Do What You Can


When you hear the test results, see the x-ray, or learn the prognosis a numbness sets in. Unfortunately, I have found myself in this undesirable situation many times. “Do you have any questions?” the doctor inquired. Like an indignant child, I wanted to tightly close my eyes, stick my finger in my ears, and chant “I’m not listening. I’m not listening.” But the truth had a way of always finding me.


Dr. Edward Buckley reported that Grant’s optic nerves were severely damaged and he would need an immediate MRI. Dr. Herbert Fuchs stayed up all night reviewing the images trying to decide if my 4-month-old needed a shunt to be surgically placed in his brain to relive pressure. I can still hear his emotion filled voice through the phone telling me that he wanted to wait and perform another MRI in a few months. Once he operated, Grant would have to continue to have brain surgery for the rest of his life to extend the shunt as he grew, and this loving neurosurgeon wanted to be certain it was utterly necessary. He never needed that surgery.


As Grant’s pediatrician, Dr. Gordon Worley would become the captain to guide me through the dizzying maze of decisions. Dr. Worley specializes in Neurodevelopmental Disabilities, a sub-specialty of Pediatrics focusing on the management of the medical problems of children with physical disabilities. Short in stature, with white hair and glasses, he wore a perpetual genuine smile. He is one of those individuals where you have no idea his actual age, but his knowledge and expertise seem to transcend time. Never hurried, he would answer every question and propose the therapies that would help Grant learn to walk and talk. He was ethereal and peaceful. I realize in this very moment…I never thanked him for keeping me hopeful.


One appointment remains in a file marked “Life-changing” in my memory bank. Tears flowed as I whispered, “What kind of life is my son going to have?” Cheeks red with embarrassment and shame, I locked eyes with Dr. Worley. Perhaps he has given this response to thousands of parents, but I pretend that this was our miracle moment. “He will have an extraordinary life. It might not be the one that you had imagined, but it will be extraordinary.” Somehow this man could see beyond medical conditions, and witness the hearts and spirits that dwelled inside the precious children he treated. Experience had proven to Dr. Worley that every child has something to share, but sometimes even parents don’t take the time to look closely enough.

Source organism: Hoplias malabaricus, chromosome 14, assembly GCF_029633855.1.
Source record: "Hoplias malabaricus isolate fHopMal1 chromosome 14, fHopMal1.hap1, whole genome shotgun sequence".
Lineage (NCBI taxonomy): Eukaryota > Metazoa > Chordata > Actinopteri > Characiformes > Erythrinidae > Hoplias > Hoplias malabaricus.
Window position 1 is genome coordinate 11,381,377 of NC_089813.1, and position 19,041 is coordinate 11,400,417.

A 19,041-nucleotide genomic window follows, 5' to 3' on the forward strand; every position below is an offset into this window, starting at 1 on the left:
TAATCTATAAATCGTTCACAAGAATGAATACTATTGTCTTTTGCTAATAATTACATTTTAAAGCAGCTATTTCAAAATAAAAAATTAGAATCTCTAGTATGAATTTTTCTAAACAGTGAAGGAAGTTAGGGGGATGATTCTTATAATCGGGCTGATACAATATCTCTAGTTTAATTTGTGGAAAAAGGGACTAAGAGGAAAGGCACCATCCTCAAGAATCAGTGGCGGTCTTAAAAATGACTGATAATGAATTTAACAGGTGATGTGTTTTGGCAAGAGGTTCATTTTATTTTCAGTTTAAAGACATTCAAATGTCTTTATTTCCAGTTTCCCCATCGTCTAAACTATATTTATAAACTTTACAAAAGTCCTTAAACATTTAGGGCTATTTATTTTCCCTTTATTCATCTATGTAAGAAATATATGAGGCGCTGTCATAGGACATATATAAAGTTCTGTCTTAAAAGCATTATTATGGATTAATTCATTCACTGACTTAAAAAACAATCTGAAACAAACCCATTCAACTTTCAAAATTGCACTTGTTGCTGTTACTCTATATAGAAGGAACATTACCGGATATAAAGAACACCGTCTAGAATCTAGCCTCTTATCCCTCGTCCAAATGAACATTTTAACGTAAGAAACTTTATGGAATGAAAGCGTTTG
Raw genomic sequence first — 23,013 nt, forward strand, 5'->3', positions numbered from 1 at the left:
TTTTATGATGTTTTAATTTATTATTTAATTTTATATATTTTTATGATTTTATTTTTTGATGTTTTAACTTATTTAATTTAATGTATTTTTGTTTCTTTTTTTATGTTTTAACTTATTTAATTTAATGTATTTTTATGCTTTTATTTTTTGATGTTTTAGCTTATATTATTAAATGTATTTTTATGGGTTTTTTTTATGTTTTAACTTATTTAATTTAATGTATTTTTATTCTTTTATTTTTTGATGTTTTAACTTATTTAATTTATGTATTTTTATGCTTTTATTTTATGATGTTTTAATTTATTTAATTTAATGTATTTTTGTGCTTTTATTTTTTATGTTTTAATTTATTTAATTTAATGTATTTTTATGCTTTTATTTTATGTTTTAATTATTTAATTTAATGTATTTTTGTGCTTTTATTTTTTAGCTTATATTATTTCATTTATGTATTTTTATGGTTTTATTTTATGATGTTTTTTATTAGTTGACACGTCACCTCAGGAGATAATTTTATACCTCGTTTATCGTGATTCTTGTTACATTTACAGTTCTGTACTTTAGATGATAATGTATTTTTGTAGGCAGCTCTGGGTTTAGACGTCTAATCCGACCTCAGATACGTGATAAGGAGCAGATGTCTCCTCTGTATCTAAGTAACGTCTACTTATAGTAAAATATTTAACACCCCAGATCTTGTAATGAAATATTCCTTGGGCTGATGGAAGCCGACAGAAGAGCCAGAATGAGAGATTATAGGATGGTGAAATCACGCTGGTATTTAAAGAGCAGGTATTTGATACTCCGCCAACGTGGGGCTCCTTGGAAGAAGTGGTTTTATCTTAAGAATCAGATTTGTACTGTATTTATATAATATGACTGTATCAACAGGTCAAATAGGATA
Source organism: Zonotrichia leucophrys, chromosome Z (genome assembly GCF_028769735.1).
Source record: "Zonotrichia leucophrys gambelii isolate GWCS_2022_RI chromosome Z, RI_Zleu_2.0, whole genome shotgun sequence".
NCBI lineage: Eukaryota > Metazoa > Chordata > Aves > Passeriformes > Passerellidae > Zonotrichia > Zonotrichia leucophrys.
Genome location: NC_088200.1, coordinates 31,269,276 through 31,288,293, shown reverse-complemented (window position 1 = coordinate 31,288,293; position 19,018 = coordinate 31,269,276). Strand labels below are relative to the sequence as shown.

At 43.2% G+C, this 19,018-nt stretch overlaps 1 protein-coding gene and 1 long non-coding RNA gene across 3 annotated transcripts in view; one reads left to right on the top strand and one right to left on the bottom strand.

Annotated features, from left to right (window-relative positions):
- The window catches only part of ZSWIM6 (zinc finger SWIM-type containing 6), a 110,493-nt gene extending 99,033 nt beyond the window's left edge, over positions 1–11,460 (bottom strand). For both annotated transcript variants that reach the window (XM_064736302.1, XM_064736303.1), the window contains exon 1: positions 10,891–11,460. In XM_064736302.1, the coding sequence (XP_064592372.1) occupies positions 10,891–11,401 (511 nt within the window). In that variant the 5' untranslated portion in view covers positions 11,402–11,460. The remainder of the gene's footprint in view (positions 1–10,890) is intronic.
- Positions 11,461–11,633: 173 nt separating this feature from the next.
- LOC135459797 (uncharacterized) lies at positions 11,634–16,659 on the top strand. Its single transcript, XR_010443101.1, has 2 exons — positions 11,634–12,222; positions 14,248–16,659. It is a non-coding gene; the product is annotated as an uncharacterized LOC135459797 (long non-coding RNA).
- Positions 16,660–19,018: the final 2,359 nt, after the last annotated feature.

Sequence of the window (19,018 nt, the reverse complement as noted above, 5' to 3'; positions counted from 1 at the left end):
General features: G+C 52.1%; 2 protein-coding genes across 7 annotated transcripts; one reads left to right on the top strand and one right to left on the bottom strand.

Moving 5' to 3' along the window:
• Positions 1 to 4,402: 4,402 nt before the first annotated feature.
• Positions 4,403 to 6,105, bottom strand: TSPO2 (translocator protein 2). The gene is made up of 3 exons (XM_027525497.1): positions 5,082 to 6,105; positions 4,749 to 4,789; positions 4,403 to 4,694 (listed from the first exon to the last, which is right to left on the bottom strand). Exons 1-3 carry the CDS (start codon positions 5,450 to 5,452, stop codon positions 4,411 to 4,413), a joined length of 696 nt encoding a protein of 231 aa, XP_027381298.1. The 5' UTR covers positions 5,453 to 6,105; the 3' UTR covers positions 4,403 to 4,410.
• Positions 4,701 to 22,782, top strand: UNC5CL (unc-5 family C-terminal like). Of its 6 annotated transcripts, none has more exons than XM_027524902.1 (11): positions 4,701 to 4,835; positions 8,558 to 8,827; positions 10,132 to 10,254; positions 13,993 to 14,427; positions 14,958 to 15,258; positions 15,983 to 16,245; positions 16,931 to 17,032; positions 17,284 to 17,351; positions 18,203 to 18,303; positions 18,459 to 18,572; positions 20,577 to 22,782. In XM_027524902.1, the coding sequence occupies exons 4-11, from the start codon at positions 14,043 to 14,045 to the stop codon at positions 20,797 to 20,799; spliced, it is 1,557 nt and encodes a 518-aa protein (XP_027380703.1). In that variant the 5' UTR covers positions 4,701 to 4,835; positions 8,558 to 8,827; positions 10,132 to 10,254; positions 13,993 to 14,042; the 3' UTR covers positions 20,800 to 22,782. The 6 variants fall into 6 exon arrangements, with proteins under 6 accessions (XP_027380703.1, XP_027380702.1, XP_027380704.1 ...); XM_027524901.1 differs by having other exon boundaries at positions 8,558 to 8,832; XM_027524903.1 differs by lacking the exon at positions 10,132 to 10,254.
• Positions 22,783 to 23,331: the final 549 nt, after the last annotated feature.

What is the one thing I wish I had done differently as a mother? LISTEN more intently to the pure honesty that emanated from the precious souls of my children. Even in the silence…they spoke to me. I didn’t want to face reality. It was far easier to pretend and allow the norms and societal standards to become the measurement for how I was performing as a parent. I lacked the courage to be one of those Lifetime Movie Moms that rises up and fights back. The actor that plays my part in the retelling of my story need only have the ability to perpetually cry and overeat on the daily. If I was such a total mess, how did I end up with two fantastic sons? With gratitude, I now recognize the individuals that had the ability to translate the words that I could not hear.


My diagnosis changed it all. Perfection and control fell by the wayside. Stumbling became acceptable. Understanding that I did not have the answers to every question, nor did I possess the qualities needed in many situations was more than okay. In case you missed it…I will say it again a bit slower… I LET GO. And guess what happened? Countless angels entered my world and rescued my children in ways I could not.